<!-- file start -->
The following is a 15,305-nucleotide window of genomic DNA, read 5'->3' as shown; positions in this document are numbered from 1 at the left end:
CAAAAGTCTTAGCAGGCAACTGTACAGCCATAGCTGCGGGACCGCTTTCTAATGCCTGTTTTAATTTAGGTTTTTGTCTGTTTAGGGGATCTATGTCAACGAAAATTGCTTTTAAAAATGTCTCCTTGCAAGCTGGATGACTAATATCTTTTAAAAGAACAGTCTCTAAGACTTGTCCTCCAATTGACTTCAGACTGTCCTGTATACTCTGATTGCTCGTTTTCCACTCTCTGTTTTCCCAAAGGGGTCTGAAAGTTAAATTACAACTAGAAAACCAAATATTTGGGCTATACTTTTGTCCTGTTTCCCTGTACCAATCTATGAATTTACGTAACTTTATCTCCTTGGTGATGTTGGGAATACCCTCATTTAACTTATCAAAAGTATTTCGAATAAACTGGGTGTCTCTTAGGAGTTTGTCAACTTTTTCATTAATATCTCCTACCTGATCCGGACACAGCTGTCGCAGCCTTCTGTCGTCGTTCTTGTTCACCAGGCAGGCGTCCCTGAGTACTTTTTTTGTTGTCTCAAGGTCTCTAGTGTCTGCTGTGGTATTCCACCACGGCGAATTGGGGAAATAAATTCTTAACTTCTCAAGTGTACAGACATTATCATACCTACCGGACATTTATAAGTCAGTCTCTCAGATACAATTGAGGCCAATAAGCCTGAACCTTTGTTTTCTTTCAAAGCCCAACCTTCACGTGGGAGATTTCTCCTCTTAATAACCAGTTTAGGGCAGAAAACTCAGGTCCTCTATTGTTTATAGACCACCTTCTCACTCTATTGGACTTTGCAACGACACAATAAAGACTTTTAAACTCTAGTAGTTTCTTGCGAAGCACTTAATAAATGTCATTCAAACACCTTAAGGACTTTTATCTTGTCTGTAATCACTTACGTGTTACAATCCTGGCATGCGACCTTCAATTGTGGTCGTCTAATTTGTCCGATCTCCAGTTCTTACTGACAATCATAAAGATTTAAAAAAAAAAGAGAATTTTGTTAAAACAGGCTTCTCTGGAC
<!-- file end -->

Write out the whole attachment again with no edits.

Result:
The following is a 15,305-nucleotide window of genomic DNA, read 5'->3' as shown; positions in this document are numbered from 1 at the left end:
CAAAAGTCTTAGCAGGCAACTGTACAGCCATAGCTGCGGGACCGCTTTCTAATGCCTGTTTTAATTTAGGTTTTTGTCTGTTTAGGGGATCTATGTCAACGAAAATTGCTTTTAAAAATGTCTCCTTGCAAGCTGGATGACTAATATCTTTTAAAAGAACAGTCTCTAAGACTTGTCCTCCAATTGACTTCAGACTGTCCTGTATACTCTGATTGCTCGTTTTCCACTCTCTGTTTTCCCAAAGGGGTCTGAAAGTTAAATTACAACTAGAAAACCAAATATTTGGGCTATACTTTTGTCCTGTTTCCCTGTACCAATCTATGAATTTACGTAACTTTATCTCCTTGGTGATGTTGGGAATACCCTCATTTAACTTATCAAAAGTATTTCGAATAAACTGGGTGTCTCTTAGGAGTTTGTCAACTTTTTCATTAATATCTCCTACCTGATCCGGACACAGCTGTCGCAGCCTTCTGTCGTCGTTCTTGTTCACCAGGCAGGCGTCCCTGAGTACTTTTTTTGTTGTCTCAAGGTCTCTAGTGTCTGCTGTGGTATTCCACCACGGCGAATTGGGGAAATAAATTCTTAACTTCTCAAGTGTACAGACATTATCATACCTACCGGACATTTATAAGTCAGTCTCTCAGATACAATTGAGGCCAATAAGCCTGAACCTTTGTTTTCTTTCAAAGCCCAACCTTCACGTGGGAGATTTCTCCTCTTAATAACCAGTTTAGGGCAGAAAACTCAGGTCCTCTATTGTTTATAGACCACCTTCTCACTCTATTGGACTTTGCAACGACACAATAAAGACTTTTAAACTCTAGTAGTTTCTTGCGAAGCACTTAATAAATGTCATTCAAACACCTTAAGGACTTTTATCTTGTCTGTAATCACTTACGTGTTACAATCCTGGCATGCGACCTTCAATTGTGGTCGTCTAATTTGTCCGATCTCCAGTTCTTACTGACAATCATAAAGATTTAAAAAAAAAAGAGAATTTTGTTAAAACAGGCTTCTCTGGAC